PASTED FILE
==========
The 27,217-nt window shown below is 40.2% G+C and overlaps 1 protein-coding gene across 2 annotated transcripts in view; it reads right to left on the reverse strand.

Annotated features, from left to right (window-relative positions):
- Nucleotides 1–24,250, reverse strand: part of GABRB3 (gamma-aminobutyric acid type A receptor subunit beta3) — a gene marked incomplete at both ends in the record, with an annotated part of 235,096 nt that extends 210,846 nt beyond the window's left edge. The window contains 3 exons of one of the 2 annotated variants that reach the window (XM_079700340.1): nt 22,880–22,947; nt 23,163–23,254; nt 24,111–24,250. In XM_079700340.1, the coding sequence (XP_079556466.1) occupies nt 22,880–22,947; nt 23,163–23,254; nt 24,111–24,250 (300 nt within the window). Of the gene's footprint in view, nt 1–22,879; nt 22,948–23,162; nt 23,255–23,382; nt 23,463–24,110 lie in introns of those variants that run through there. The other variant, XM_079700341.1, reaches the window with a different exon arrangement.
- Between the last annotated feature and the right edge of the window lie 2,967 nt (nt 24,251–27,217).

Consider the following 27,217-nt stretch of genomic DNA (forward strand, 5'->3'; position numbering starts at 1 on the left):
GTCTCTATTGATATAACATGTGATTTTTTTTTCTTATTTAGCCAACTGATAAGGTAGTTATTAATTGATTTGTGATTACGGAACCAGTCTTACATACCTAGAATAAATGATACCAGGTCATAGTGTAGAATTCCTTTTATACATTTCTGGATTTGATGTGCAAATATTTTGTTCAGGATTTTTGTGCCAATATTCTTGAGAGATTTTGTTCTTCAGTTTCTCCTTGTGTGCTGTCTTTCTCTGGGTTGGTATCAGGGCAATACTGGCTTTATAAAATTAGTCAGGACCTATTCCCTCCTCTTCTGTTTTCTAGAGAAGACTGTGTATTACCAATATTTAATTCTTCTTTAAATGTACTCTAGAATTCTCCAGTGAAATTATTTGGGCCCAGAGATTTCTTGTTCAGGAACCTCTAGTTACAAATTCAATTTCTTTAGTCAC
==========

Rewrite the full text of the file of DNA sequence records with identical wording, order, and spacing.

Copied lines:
The 27,217-nt window shown below is 40.2% G+C and overlaps 1 protein-coding gene across 2 annotated transcripts in view; it reads right to left on the reverse strand.

Annotated features, from left to right (window-relative positions):
- Nucleotides 1–24,250, reverse strand: part of GABRB3 (gamma-aminobutyric acid type A receptor subunit beta3) — a gene marked incomplete at both ends in the record, with an annotated part of 235,096 nt that extends 210,846 nt beyond the window's left edge. The window contains 3 exons of one of the 2 annotated variants that reach the window (XM_079700340.1): nt 22,880–22,947; nt 23,163–23,254; nt 24,111–24,250. In XM_079700340.1, the coding sequence (XP_079556466.1) occupies nt 22,880–22,947; nt 23,163–23,254; nt 24,111–24,250 (300 nt within the window). Of the gene's footprint in view, nt 1–22,879; nt 22,948–23,162; nt 23,255–23,382; nt 23,463–24,110 lie in introns of those variants that run through there. The other variant, XM_079700341.1, reaches the window with a different exon arrangement.
- Between the last annotated feature and the right edge of the window lie 2,967 nt (nt 24,251–27,217).

Consider the following 27,217-nt stretch of genomic DNA (forward strand, 5'->3'; position numbering starts at 1 on the left):
GTCTCTATTGATATAACATGTGATTTTTTTTTCTTATTTAGCCAACTGATAAGGTAGTTATTAATTGATTTGTGATTACGGAACCAGTCTTACATACCTAGAATAAATGATACCAGGTCATAGTGTAGAATTCCTTTTATACATTTCTGGATTTGATGTGCAAATATTTTGTTCAGGATTTTTGTGCCAATATTCTTGAGAGATTTTGTTCTTCAGTTTCTCCTTGTGTGCTGTCTTTCTCTGGGTTGGTATCAGGGCAATACTGGCTTTATAAAATTAGTCAGGACCTATTCCCTCCTCTTCTGTTTTCTAGAGAAGACTGTGTATTACCAATATTTAATTCTTCTTTAAATGTACTCTAGAATTCTCCAGTGAAATTATTTGGGCCCAGAGATTTCTTGTTCAGGAACCTCTAGTTACAAATTCAATTTCTTTAGTCAC